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Sporadic photos and notes from a Psyche-midwife, cheerleader, anthropologist--aka clinical social worker in therapy practice. Photos are usually mine except for those of historical events/famous people. Music relevant to the daily topic is often included in a web video embedded below the blog. Click on highlighted links in the copy to get to source or supplemental material. For contact information, see my website @ janasvoboda.com or click on the button to the right below. Join in the conversation.

Tuesday, March 1, 2011

More Bytes on the Black Dog

If you are one of the rare few that hasn't had at least a two-week case of the blues, it can be hard to fathom what it's like to be in the maw of what Churchill called his "Black Dog"-- a companion both familiar and dangerous.

Depression comes in all shapes and sizes.  There's dysthymia, a sort of a profound negativity and sour or melancholy disposition that's hung on for two years or more.  There's major depression, which can oddly enough be mild to severe, and in the latter form be accompanied by psychosis.  In kids, the chief symptom of depression can be irritability.  There's cyclothymia/bipolar two ("soft" bipolar) in which low moods alternate with normal or expanded ones.  Then there's Bipolar One-- what used to be called Manic-Depression, in which the highs can be WAY more damaging, accompanied as they often are with delusions of grandeur, paranoia, and really out of character behavior.  Read the last few days' infotainment news to see examples of a current celebrity demonstrating many of those symptoms.  (Note:  you can't diagnose based on news reports.  Said celeb may also be showing symptoms of heavy amphetamine use or even a brain/thyroid tumor.  But's he's doing a bang up job of illustrating the non-stop energy and grandiosity of someone in the throes of a manic illness).

The chief features of garden variety depression are the low moods, cognitive cloudiness, ruminations and withdrawal from activity.   Depression is a biological illness, not just a "thinking" problem.  (Don't forget-- your brain is IN your body).  Stomach issues are very common-- did you know your stomach is a second brain?  Other aches and pains increase as well.  Some of this may be strictly physiological, but some of it is an offshoot of the cognitive changes that occur when we are depressed, specifically ruminating thoughts.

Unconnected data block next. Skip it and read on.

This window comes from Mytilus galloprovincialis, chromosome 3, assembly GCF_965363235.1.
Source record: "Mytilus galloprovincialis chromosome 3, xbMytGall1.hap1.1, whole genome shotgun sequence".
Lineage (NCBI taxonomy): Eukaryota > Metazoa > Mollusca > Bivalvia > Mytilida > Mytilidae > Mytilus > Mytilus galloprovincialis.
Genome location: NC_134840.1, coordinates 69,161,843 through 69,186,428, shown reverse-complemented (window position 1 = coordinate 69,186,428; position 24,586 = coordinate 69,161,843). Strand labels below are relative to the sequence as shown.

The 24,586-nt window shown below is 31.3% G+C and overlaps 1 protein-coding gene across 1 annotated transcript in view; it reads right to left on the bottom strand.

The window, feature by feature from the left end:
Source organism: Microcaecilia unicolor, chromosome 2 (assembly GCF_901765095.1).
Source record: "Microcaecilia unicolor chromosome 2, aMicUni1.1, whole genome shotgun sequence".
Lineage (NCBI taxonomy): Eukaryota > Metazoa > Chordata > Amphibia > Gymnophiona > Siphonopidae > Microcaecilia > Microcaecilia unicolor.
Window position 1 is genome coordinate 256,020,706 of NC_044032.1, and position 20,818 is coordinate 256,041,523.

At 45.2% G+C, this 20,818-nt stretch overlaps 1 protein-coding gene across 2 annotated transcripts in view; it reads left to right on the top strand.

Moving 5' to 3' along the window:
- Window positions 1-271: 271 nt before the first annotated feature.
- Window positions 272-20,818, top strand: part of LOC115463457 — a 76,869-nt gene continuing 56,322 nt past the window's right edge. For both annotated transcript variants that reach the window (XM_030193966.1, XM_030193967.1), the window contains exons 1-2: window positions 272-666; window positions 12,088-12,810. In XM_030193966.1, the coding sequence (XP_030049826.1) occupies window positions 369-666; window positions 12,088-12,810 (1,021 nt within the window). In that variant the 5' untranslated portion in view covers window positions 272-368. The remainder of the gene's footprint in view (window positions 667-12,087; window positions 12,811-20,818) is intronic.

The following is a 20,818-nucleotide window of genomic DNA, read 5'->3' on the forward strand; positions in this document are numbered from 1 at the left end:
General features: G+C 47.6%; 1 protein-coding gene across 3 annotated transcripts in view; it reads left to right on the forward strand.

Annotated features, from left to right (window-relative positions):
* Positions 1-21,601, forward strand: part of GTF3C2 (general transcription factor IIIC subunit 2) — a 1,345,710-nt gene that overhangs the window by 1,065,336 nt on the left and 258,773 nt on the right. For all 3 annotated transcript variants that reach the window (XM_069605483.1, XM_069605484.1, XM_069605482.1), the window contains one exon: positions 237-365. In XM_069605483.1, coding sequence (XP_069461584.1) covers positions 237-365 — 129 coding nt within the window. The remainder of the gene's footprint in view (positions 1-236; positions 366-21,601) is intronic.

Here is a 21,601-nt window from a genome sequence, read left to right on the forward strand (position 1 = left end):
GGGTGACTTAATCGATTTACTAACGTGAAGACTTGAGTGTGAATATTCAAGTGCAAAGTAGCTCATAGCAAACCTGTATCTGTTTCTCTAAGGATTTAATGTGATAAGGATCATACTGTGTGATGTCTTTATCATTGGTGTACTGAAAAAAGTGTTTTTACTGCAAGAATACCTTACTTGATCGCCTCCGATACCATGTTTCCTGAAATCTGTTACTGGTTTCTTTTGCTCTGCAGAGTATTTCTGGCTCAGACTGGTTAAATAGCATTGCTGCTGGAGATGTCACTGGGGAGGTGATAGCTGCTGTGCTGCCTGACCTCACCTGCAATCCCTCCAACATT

Rumination means focusing too much on distress, its causes and its consequences.  Marni Jackson's book, "Pain: The Fifth Vital Sign," gives a vivid example.  The author is happily biking down a country path, enjoying the sun, the company, the ride, when she feels something hit her mouth.  Suddenly her world temporarily collapses into a very small place: she's been stung by a bee, and she's no longer thinking about the beautiful day, her family, the bike ride.  She's in pain, and that's all there is in the world for a time.

Depression is often like that.  A pain so intense, so overwhelming that it knocks the importance of everything else out.  Alternately, it can be a numbness that completely blocks the possibility of feeling joy.  In either case, the depressed mind mulls over and over the pain or numbness, searching for reasons and filling in the narrative with explanations of deservedness, hopelessness. helplessness-- the cognitive triad mentioned in the last post.

While loss and tragic circumstance can lead to depression, they aren't necessary as explanations.  Brilliant, beautiful, gifted and successful people suffer along with and sometimes as much as those who've been beset by real-life horrors.  Sometimes that can make it even harder.  "Why are you so miserable?  You have a wonderful (fill in the blank: spouse/career/job/family/life)".  Such statements are no more helpful than telling an amputee that s/he shouldn't have pain in an absent limb.  It doesn't matter whether it looks like there's a reason-- the pain is very real.  Blaming one for feeling it only makes it worse, adding guilt to the burden.

But like the amputee, the migraine sufferer or the victim of losses, intense focus on the pain does nothing helpful either.   One must find that strange balance between denial and indulgence-- acknowledging the pain, addressing it where possible, and bringing focused attention to something besides its insidious, hypnotic insistance that it is all that exists or matters.  Remembering that acceptance is not the same as approval, we can work on being a compassionate witness to our emotional state instead of consumed by it,

Next blog:  cognitive approaches to managing depression.

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